What you can expect
During a dental exam, the dentist or hygienist will:
- Evaluate your overall health and oral hygiene
- Evaluate your risk of tooth decay, root decay, and gum or bone disease
- Evaluate your need for tooth restoration or replacement
- Check your bite and jaw for problems
- Remove stains or deposits on your teeth
- Demonstrate proper cleaning techniques for your teeth or dentures
- Assess your need for fluoride
- Possibly take dental X-rays or, if necessary, do other diagnostic procedures
During a dental exam, your dentist or hygienist will also ask about your health problems or medications you take and discuss how they might affect your oral health. If you have diabetes, for example, you're at increased risk of gum disease.
Medications that contribute to dry mouth can increase your risk of tooth decay. If arthritis or another condition hampers your ability to brush your teeth, your dentist or hygienist might show you how to insert the handle of your toothbrush into a rubber ball to make gripping easier — or recommend an electric toothbrush.
If you have prosthetic replacements — such as dentures or bridges — your dentist or hygienist will examine how well they fit and discuss the need for adjustments.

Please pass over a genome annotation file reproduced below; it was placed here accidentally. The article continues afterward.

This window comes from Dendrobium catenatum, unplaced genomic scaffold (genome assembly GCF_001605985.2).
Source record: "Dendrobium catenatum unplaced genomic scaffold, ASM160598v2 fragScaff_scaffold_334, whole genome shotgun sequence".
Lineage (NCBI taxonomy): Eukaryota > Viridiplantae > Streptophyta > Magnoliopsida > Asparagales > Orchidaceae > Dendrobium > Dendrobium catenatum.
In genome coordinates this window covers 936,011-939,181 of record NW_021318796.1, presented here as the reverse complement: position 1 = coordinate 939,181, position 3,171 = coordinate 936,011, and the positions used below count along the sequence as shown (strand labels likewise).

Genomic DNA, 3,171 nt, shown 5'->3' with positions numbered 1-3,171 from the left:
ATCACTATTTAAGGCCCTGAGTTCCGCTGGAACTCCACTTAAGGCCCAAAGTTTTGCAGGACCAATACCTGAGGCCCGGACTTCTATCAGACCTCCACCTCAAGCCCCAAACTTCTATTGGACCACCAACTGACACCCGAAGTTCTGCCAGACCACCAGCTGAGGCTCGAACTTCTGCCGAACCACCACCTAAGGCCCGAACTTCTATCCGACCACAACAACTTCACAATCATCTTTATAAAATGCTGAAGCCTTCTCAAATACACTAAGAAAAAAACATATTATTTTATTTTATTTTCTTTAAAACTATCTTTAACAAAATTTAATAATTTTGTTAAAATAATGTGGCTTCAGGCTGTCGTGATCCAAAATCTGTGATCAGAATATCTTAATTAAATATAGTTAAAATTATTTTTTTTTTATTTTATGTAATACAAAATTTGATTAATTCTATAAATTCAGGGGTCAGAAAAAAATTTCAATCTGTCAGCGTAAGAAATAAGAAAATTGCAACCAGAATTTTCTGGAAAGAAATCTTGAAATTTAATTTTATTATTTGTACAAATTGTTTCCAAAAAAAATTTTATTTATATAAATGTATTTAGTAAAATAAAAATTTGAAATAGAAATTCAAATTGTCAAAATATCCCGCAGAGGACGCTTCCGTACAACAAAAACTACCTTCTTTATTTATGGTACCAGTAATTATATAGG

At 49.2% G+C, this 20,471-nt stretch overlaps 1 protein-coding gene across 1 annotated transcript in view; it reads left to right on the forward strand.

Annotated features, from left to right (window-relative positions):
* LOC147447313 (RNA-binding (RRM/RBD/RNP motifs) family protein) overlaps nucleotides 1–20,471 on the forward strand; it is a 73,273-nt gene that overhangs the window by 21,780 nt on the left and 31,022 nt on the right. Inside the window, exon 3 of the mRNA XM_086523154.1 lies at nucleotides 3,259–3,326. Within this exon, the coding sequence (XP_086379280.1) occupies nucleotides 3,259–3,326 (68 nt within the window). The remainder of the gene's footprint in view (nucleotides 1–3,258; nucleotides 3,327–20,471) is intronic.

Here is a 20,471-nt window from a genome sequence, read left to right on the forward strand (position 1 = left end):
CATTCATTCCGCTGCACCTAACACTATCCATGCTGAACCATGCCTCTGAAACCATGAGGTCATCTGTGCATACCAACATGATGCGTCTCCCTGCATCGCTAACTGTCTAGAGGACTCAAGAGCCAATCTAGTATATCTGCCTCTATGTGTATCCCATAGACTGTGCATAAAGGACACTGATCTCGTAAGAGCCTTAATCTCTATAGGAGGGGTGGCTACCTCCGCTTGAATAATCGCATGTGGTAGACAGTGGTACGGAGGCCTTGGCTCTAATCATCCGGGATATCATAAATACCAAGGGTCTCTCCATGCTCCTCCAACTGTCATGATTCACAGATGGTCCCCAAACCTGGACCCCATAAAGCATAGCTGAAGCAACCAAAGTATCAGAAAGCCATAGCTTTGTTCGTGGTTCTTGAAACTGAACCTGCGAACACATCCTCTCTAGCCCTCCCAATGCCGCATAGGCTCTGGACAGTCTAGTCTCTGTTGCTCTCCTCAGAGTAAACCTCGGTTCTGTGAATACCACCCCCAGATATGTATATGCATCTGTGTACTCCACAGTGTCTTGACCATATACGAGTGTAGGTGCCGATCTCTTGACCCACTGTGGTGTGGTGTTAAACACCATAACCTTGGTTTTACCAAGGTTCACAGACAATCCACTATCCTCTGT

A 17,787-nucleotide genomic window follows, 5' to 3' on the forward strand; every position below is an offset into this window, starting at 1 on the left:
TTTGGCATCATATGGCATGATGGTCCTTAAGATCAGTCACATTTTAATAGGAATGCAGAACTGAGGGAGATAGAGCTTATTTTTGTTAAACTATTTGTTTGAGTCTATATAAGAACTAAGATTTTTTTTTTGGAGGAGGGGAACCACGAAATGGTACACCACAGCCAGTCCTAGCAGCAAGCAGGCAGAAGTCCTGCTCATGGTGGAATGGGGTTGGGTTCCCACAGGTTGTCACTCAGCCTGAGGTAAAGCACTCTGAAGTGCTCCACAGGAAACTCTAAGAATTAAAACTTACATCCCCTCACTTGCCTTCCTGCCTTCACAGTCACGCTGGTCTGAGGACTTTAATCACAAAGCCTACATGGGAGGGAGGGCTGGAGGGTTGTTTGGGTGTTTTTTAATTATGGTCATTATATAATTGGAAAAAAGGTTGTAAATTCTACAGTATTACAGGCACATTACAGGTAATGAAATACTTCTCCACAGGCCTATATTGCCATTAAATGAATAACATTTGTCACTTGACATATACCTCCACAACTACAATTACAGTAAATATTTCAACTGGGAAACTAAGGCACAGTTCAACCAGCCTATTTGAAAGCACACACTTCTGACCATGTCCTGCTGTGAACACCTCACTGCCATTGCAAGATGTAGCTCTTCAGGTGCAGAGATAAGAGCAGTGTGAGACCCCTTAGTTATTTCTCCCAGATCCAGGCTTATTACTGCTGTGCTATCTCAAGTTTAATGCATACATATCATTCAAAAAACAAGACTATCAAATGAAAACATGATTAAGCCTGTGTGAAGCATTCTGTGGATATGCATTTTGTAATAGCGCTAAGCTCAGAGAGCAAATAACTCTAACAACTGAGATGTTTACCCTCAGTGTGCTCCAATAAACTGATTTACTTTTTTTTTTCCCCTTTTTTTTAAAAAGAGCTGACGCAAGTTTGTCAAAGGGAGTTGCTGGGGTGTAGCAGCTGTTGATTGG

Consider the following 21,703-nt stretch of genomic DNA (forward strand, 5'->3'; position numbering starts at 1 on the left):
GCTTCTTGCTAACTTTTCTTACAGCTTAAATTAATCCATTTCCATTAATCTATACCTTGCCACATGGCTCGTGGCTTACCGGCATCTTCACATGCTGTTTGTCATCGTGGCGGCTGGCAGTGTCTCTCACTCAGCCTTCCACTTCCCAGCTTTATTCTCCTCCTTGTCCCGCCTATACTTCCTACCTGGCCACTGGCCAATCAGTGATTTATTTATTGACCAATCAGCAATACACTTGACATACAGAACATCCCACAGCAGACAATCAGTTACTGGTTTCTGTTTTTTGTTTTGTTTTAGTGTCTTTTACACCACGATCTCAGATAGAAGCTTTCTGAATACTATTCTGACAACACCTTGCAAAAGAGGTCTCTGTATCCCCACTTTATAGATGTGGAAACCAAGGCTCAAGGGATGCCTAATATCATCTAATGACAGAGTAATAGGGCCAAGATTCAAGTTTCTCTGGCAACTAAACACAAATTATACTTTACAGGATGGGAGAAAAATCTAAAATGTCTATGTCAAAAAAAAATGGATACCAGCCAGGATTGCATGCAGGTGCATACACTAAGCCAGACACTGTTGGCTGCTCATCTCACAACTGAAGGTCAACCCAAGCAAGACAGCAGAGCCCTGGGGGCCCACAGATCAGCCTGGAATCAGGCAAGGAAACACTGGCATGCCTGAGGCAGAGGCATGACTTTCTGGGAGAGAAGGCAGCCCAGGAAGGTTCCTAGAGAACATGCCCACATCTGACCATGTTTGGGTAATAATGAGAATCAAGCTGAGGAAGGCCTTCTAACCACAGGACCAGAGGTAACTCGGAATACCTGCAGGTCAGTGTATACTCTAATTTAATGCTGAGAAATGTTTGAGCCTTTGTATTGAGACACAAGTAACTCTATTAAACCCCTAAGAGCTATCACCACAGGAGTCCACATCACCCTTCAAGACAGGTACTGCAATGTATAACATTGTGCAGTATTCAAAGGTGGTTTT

Dental exams might also include counseling about diet, use of tobacco products and other lifestyle factors that can affect oral health.
A dental X-ray allows the dentist to see detailed images of specific sections of your mouth to help diagnose problems not visible during the dental exam. X-rays aren't typically needed at every dental visit, and your dentist or hygienist will discuss with you the need for X-rays based on your oral health and risk of disease.
Radiation exposure from dental X-rays is very low, especially from digital X-rays now used, but talk to the dentist if you're concerned.
Oral cancer exam
During your dental exam, your dentist or hygienist will look for signs of oral cancer. He or she will feel the area under your jaw, the sides of your neck, and the insides of your lips and cheeks, as well as examine the sides of your tongue and the roof and floor of your mouth.
In some cases, the dentist might recommend making a dental impression of one or both jaws to produce a replica of your teeth and oral tissues. This can help the dentist or hygienist evaluate your bite or make a mouthguard or bleaching trays.
The dentist or hygienist will fill horseshoe-shaped trays with a soft, gelatin-like material and place them over your upper or lower teeth. After a few minutes, the trays are removed and used to create a dental cast of your mouth. The dentist might also have you bite down on a soft material to record and evaluate your bite.